HL: I think most people now know that reverse solicitation rules can be different in the 28 European Union Member States. What we’re also hearing is that interpretations of reverse solicitation rules can differ within the same country, and that is naturally a cause of concern and worry for hedge funds. Do you think that over time, regulators will hone and refine their definitions to the point where the situation is much clearer?

PA: Yes, it is looked at in different ways by different people and the same legal question might have a different answer based on the particular behaviour of the manager or the particular behaviour of the private placement agent – so you look at it in a wider context. But one of the good things that’s happening in regulation is ESMA, and the European regulators in general are, I think, working very hard to find these areas of difference and to come up with advice and interpretations that mean there’s greater conformity across Europe. It seems to me that sooner or later that must happen in the area of reverse solicitation.

HL: Right. So when the dust has settled, do you think that European Union investors should be confident that they can continue accessing any hedge fund they want to invest in, in the United States, without having to worry about regulatory obstacles?

PA: Let’s assume they’re eligible investors for a start to make the discussion easy; I’m going to give you a very qualified yes as the answer. There are a meaningful proportion of hedge fund managers outside of Europe who have decided or are deciding that Europe is just too complicated and they’re going to stay away. In the same way there are European managers who say the US is just too complicated and they’re going to stay away. These European managers turn away US money today, even though they could perfectly, legally accept it, because they just think the whole concept of getting on top of US regulation and the risks that go with that are too great. Some non-Europeans will take the same view about Europe. So directly and indirectly, there will be less access to non-European funds by European investors. The big European insurance companies tell me they think that’s a very bad thing, because with less access to different managers they will have poorer diversification and overall lower returns. They’ll have a smaller pool to select from. I think that’s just one price that we pay for AIFMD having arrived.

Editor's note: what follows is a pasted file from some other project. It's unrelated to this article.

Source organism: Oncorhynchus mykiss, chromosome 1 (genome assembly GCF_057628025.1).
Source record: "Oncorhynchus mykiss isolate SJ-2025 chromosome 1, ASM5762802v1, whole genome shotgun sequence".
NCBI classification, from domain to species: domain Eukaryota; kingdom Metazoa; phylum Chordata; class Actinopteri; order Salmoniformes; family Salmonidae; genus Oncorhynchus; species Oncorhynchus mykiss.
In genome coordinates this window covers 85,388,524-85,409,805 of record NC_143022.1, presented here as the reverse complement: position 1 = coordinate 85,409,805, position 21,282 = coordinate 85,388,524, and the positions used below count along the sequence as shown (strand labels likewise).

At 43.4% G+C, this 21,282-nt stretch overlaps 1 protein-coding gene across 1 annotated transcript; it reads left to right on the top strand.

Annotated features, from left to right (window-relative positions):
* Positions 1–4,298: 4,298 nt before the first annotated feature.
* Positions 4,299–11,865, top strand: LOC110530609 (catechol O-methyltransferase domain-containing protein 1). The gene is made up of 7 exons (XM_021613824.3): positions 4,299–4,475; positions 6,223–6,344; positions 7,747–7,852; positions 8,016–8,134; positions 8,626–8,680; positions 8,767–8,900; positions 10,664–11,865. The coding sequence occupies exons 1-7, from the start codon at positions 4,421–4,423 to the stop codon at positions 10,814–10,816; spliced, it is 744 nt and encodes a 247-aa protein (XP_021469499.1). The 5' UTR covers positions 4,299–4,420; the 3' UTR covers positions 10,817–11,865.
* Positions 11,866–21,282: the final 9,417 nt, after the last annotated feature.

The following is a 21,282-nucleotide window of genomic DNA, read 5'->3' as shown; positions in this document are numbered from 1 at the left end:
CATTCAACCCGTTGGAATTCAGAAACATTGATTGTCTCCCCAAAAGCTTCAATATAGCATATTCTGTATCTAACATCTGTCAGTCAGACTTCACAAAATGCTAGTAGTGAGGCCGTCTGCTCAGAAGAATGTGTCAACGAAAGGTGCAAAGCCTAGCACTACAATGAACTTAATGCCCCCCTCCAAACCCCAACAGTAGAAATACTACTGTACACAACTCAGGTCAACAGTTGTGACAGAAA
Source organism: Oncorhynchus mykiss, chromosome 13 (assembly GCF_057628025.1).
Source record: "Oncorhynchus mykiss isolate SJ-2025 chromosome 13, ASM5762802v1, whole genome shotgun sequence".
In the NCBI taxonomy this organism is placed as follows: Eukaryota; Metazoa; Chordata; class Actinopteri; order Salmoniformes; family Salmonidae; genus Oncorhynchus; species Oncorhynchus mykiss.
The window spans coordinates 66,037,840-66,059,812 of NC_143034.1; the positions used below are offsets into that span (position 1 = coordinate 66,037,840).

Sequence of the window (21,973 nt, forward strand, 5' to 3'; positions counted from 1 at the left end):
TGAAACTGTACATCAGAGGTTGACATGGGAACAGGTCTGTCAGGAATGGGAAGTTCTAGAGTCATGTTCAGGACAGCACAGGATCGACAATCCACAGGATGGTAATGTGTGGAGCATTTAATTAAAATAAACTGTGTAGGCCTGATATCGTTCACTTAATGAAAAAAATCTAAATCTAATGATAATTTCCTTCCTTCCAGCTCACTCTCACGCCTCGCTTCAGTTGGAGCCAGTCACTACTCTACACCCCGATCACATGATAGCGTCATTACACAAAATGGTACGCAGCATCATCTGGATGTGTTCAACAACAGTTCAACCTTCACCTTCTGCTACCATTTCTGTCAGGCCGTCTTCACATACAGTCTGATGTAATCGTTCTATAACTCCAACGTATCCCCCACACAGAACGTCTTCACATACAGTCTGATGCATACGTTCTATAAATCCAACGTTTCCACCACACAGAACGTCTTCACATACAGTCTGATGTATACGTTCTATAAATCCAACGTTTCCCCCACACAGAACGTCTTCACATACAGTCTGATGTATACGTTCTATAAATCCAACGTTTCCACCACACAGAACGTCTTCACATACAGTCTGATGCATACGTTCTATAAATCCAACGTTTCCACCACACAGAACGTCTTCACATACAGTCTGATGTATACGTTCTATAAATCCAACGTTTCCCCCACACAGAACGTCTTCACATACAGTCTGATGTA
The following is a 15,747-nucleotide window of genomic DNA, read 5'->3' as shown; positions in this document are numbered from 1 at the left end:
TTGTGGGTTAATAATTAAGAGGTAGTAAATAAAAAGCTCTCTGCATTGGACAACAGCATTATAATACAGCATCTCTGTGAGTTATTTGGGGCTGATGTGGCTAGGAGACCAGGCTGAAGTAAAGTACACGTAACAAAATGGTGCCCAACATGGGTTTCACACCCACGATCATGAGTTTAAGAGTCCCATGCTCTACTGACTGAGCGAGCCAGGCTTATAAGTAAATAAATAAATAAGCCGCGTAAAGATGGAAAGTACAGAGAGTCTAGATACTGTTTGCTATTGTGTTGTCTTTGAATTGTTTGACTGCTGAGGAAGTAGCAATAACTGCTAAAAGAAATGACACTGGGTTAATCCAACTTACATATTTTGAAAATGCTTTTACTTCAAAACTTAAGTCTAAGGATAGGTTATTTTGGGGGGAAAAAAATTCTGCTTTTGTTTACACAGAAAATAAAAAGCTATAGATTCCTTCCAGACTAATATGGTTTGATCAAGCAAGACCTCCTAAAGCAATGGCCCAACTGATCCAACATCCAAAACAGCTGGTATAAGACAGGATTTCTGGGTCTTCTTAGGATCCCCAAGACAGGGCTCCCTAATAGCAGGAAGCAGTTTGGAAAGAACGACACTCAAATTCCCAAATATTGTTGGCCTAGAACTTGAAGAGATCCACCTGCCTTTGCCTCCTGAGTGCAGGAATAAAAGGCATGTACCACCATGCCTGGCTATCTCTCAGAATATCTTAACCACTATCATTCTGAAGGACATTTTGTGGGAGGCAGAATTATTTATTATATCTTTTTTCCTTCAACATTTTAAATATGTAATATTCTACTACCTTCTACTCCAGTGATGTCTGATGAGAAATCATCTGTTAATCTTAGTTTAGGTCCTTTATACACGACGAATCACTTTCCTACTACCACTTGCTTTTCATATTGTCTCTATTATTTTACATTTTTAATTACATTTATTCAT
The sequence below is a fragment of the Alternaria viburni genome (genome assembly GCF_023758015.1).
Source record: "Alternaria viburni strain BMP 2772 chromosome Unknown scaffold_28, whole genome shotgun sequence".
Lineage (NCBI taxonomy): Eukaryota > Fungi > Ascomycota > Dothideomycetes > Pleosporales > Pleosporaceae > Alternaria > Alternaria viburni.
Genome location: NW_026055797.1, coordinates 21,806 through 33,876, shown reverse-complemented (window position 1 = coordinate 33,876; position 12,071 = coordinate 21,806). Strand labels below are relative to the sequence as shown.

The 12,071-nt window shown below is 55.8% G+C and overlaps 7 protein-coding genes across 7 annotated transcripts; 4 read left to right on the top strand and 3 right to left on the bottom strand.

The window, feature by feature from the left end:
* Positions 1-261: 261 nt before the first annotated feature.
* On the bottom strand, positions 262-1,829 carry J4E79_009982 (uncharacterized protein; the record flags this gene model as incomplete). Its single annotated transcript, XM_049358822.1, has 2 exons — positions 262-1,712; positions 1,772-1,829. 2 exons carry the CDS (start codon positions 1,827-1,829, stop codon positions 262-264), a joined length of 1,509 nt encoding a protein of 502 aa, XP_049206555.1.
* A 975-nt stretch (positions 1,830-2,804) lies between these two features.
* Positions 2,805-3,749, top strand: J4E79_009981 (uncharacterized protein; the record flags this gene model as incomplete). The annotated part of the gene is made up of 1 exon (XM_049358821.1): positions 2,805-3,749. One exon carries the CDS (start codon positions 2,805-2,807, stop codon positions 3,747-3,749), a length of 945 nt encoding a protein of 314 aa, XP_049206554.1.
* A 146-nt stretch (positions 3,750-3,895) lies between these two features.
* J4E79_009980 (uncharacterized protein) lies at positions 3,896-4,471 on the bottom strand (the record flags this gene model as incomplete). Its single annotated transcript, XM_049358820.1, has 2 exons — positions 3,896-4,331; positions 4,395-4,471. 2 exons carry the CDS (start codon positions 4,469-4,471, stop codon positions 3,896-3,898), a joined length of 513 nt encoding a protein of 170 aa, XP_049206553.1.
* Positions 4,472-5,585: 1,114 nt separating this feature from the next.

HL: So moving on to derivatives, this is another complicated area of regulation where there are differences between the different countries. Do you think that the United States is on a mission to regulate the whole world through extra-territorial rules, and how do you decide which jurisdiction has ultimate authority in a cross-border derivative transaction?

PA: Well first of all if you were interviewing one of my US colleagues they would tell you that Europe has become the expert in extra-territorial jurisdiction. There is clearly an issue that different managers, whether they’re in the States or in Europe, or outside the States and Europe, feel conflicting demands of their domestic rules and international rules. They are having to do two or more sets of reporting which are similar but not identical. They’re having to work different sets of rules into their compliance manuals. That’s bad for business; it increases costs; it reduces initiative, thought and entrepreneurialism.

Becoming more conceptual, when people are looking back in 10 or 20 years, they will say the last few years have been a heaven-sent opportunity, when the EU and the US were looking at reforming their regulatory systems at the same time. Two sets of regulators (of course, it would be much more than two sets) could have sat down together and said, how can we work together? How can we make allowance for each other? How can we work out what’s important and come up with a simpler but more effective system? I think that opportunity has been lost. It has been lost because there weren’t physically enough people to do it. It was lost because there wasn’t the political will to do it; it was lost because people were scrabbling to deal with and recover from the crisis and didn’t have the vision to say, we could really do something more. It’s a shame. Maybe it’s not too late now but it’s a shame. There were blank sheets of paper on both sides of the Atlantic and nobody seized the opportunity to say, we can create a legacy that makes the globe a better place.

HL: So clearly the failure to harmonise regulations was a lost opportunity for the hedge fund industry, but earlier on you have flagged up lots of other very compelling opportunities for the industry going forward. Thanks very much for your time and insights today.

PA: Thank you.